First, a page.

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Semantic Web Programming by Mike Dean, Andrew Perez-Lopez, Ryan Blace, Matthew Fisher, John Hebeler

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Chapter 5. Modeling Knowledge in the Real World

"Welcome to the real world"

Morpheus, The Matrix

Most of the discussion so far about RDF, OWL, and ontologies has been very abstract. To this point, you've learned what they are, but not as much about how to use them in practical applications and how to utilize the information they enable you to model.

This chapter is about using OWL ontologies in the real world. In it, you learn about:

  • How ontologies fit into practical applications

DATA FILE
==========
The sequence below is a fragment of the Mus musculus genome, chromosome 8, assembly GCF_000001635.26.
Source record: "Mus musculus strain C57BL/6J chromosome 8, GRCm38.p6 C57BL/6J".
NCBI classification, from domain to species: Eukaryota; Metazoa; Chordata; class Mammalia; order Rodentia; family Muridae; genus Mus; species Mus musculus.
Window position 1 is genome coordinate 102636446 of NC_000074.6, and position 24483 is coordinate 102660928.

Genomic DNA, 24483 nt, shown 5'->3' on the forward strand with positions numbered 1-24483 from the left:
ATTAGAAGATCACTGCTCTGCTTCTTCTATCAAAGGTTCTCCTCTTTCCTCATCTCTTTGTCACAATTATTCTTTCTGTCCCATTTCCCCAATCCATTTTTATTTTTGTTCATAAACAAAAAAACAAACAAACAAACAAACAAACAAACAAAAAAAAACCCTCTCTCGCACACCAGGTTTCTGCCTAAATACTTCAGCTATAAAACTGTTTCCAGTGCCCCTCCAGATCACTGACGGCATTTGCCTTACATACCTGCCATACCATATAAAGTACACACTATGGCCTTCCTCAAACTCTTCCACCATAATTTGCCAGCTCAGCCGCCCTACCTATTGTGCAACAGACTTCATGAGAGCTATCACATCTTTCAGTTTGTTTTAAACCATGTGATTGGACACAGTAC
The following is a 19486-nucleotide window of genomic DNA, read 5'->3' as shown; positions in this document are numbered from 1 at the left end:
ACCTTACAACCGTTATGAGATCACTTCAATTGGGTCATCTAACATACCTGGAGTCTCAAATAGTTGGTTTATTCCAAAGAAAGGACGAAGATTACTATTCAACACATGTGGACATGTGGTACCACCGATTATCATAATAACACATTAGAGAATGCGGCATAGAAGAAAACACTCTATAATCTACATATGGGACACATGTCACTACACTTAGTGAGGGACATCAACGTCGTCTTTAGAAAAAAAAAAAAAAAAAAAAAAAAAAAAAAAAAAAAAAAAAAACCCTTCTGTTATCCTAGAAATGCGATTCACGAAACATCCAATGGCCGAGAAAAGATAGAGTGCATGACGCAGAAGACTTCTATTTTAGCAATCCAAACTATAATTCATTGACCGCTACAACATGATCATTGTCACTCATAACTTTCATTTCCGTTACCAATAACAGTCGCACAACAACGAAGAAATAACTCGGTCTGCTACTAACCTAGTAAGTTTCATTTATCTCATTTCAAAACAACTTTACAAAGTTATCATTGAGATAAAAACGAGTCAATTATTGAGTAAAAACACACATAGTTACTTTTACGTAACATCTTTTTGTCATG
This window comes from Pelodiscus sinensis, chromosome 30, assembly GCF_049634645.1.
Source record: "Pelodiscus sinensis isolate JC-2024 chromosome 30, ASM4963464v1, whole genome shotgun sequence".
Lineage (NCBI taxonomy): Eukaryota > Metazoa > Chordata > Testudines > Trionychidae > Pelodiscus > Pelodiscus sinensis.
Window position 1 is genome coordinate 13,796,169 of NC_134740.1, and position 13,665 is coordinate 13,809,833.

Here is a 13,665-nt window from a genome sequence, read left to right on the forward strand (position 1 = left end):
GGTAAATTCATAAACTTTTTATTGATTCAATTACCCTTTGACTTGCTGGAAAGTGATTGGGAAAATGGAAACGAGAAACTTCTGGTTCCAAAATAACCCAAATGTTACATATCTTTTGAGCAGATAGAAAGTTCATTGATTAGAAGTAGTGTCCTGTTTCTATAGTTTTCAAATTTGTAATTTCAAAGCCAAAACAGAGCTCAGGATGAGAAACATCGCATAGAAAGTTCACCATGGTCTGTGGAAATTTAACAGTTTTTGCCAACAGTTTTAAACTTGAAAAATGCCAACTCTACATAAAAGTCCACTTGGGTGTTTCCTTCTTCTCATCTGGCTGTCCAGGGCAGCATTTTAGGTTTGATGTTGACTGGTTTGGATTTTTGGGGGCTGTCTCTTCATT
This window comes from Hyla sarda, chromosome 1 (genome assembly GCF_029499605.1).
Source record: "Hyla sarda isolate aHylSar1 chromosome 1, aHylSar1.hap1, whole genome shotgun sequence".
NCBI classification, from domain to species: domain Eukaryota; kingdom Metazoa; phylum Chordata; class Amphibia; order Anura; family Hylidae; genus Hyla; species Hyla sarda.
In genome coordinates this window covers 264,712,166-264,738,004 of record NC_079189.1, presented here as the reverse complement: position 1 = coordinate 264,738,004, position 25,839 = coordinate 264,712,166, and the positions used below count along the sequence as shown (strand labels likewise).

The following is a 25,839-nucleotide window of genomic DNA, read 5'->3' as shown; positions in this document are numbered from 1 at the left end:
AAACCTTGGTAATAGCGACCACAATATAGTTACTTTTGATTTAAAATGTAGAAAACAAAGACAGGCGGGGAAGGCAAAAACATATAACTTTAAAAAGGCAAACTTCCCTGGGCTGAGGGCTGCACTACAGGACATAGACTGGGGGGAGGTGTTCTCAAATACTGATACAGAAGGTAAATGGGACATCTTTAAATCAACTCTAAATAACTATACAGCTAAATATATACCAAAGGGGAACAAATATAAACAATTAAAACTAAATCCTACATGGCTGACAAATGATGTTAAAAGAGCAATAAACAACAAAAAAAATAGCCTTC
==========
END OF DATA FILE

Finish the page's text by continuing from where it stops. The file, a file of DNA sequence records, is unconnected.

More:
• The concept of inference and how it is critical to the implementation of the semantics of OWL

  • Profiles of OWL, their purposes, and how they can be used to provide desirable computational characteristics to systems using OWL

  • Critical design principles for information-management applications

Exploring the Components of the Semantic Web

OWL ontologies allow you to describe things using explicit semantics. In Chapter 4, we often said that the semantics of various OWL constructs imply other information. For example, a statement asserting that two classes are related using rdfs:subClassOf implies that all members of the subclass are also members of the superclass. Returning to the example in Chapter 4, Daisy is a member of the class ex:Canine because it is explicitly stated in the following RDF excerpt:

@prefix ex: <http://example.org/>. ex:Mammal rdf:type owl:Class. # Canine is a subclass of Mammal ex:Canine rdf:type owl:Class; rdfs:subClassOf ex:Mammal. # Daisy is implicitly a member of the class Mammal ex:Daisy rdf:type ...

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